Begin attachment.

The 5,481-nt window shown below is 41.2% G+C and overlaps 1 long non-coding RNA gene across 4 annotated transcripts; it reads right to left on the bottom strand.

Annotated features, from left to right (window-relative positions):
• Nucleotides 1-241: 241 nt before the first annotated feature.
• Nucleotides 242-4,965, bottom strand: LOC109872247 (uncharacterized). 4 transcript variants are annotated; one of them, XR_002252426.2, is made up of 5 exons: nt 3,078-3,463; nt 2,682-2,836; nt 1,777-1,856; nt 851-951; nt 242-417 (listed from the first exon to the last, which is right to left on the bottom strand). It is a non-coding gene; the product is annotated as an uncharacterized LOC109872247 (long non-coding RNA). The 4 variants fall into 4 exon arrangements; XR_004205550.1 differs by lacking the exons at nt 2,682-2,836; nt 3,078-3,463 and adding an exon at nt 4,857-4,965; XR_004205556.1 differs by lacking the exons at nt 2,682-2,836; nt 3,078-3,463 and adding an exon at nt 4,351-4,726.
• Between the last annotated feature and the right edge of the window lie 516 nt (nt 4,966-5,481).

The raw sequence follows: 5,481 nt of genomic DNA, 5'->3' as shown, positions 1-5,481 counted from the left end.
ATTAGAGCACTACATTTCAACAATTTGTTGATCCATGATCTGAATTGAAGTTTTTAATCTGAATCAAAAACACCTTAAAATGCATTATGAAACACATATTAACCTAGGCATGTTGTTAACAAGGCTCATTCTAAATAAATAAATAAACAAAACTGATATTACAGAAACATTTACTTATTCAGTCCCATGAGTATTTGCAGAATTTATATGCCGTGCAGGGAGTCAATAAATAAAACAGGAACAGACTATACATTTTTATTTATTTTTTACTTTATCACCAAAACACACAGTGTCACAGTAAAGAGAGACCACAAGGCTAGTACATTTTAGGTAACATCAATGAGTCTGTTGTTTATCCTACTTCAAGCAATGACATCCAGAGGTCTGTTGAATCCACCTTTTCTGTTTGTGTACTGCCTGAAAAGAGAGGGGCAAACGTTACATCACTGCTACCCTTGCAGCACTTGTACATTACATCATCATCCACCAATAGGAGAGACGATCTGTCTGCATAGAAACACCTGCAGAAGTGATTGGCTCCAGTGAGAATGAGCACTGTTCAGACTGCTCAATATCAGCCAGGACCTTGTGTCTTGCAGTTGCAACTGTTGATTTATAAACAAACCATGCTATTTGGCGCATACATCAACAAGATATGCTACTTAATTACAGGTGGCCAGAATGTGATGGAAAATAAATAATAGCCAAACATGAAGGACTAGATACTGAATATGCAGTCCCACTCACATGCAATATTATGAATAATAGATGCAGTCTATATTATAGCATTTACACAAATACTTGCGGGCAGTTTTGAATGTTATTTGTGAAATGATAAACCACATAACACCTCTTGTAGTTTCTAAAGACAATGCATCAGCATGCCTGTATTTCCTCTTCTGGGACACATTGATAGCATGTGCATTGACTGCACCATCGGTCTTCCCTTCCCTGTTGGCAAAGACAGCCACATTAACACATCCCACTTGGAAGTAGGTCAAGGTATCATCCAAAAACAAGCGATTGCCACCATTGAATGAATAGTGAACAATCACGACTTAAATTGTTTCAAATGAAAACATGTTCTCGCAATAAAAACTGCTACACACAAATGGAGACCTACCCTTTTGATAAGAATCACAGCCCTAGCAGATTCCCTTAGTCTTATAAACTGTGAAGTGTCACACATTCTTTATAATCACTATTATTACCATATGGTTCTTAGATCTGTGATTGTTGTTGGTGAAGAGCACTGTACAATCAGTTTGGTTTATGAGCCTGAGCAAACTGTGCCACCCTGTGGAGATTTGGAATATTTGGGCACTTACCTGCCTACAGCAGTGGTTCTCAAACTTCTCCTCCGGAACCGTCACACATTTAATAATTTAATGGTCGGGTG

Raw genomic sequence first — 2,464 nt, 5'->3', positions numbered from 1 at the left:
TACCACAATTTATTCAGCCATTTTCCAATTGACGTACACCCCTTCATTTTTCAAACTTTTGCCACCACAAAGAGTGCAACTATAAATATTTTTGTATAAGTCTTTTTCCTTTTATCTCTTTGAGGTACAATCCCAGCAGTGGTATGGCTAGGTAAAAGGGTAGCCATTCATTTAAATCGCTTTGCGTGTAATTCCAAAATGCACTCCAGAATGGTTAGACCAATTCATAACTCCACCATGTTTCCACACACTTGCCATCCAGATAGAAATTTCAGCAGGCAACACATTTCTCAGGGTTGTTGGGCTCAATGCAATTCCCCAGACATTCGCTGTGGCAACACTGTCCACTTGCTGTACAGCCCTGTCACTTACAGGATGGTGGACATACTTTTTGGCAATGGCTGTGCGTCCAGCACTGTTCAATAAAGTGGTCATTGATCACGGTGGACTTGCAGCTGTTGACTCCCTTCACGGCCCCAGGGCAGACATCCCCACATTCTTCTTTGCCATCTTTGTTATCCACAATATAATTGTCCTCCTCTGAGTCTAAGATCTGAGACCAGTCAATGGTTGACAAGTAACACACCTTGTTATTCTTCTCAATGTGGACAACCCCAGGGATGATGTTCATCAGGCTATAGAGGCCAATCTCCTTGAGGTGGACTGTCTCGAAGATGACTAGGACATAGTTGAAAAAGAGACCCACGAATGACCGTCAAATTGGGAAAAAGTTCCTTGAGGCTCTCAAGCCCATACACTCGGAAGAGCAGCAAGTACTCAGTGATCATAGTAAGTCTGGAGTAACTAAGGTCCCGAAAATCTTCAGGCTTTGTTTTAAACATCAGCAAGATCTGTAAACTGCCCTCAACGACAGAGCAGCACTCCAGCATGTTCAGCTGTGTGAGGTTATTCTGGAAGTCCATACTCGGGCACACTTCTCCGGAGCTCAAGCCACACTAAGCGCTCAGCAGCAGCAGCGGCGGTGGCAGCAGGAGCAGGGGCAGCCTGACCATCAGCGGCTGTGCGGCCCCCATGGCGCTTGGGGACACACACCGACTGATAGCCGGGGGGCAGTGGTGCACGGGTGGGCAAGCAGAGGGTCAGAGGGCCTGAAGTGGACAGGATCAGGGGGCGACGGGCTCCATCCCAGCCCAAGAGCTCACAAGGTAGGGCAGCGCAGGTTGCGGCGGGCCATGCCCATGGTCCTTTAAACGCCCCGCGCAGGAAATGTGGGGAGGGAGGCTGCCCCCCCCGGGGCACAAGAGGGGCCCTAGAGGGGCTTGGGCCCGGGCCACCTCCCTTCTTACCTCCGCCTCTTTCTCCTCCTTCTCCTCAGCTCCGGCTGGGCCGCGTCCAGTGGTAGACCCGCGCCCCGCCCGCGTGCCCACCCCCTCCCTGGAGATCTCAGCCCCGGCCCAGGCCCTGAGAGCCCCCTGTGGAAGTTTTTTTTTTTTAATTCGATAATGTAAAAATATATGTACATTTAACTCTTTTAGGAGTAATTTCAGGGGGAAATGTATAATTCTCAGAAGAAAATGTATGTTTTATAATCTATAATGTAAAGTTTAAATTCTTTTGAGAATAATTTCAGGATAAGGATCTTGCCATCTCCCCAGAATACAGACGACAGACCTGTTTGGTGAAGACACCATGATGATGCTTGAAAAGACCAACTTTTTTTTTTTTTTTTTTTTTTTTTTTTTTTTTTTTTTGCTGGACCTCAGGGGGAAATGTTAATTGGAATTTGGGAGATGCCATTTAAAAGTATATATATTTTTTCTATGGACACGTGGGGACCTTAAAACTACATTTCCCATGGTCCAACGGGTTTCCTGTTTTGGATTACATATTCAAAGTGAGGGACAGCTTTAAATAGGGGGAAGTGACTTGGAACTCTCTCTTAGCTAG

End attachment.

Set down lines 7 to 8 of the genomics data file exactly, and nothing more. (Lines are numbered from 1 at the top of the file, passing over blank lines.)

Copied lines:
ATTAGAGCACTACATTTCAACAATTTGTTGATCCATGATCTGAATTGAAGTTTTTAATCTGAATCAAAAACACCTTAAAATGCATTATGAAACACATATTAACCTAGGCATGTTGTTAACAAGGCTCATTCTAAATAAATAAATAAACAAAACTGATATTACAGAAACATTTACTTATTCAGTCCCATGAGTATTTGCAGAATTTATATGCCGTGCAGGGAGTCAATAAATAAAACAGGAACAGACTATACATTTTTATTTATTTTTTACTTTATCACCAAAACACACAGTGTCACAGTAAAGAGAGACCACAAGGCTAGTACATTTTAGGTAACATCAATGAGTCTGTTGTTTATCCTACTTCAAGCAATGACATCCAGAGGTCTGTTGAATCCACCTTTTCTGTTTGTGTACTGCCTGAAAAGAGAGGGGCAAACGTTACATCACTGCTACCCTTGCAGCACTTGTACATTACATCATCATCCACCAATAGGAGAGACGATCTGTCTGCATAGAAACACCTGCAGAAGTGATTGGCTCCAGTGAGAATGAGCACTGTTCAGACTGCTCAATATCAGCCAGGACCTTGTGTCTTGCAGTTGCAACTGTTGATTTATAAACAAACCATGCTATTTGGCGCATACATCAACAAGATATGCTACTTAATTACAGGTGGCCAGAATGTGATGGAAAATAAATAATAGCCAAACATGAAGGACTAGATACTGAATATGCAGTCCCACTCACATGCAATATTATGAATAATAGATGCAGTCTATATTATAGCATTTACACAAATACTTGCGGGCAGTTTTGAATGTTATTTGTGAAATGATAAACCACATAACACCTCTTGTAGTTTCTAAAGACAATGCATCAGCATGCCTGTATTTCCTCTTCTGGGACACATTGATAGCATGTGCATTGACTGCACCATCGGTCTTCCCTTCCCTGTTGGCAAAGACAGCCACATTAACACATCCCACTTGGAAGTAGGTCAAGGTATCATCCAAAAACAAGCGATTGCCACCATTGAATGAATAGTGAACAATCACGACTTAAATTGTTTCAAATGAAAACATGTTCTCGCAATAAAAACTGCTACACACAAATGGAGACCTACCCTTTTGATAAGAATCACAGCCCTAGCAGATTCCCTTAGTCTTATAAACTGTGAAGTGTCACACATTCTTTATAATCACTATTATTACCATATGGTTCTTAGATCTGTGATTGTTGTTGGTGAAGAGCACTGTACAATCAGTTTGGTTTATGAGCCTGAGCAAACTGTGCCACCCTGTGGAGATTTGGAATATTTGGGCACTTACCTGCCTACAGCAGTGGTTCTCAAACTTCTCCTCCGGAACCGTCACACATTTAATAATTTAATGGTCGGGTG

Raw genomic sequence first — 2,464 nt, 5'->3', positions numbered from 1 at the left: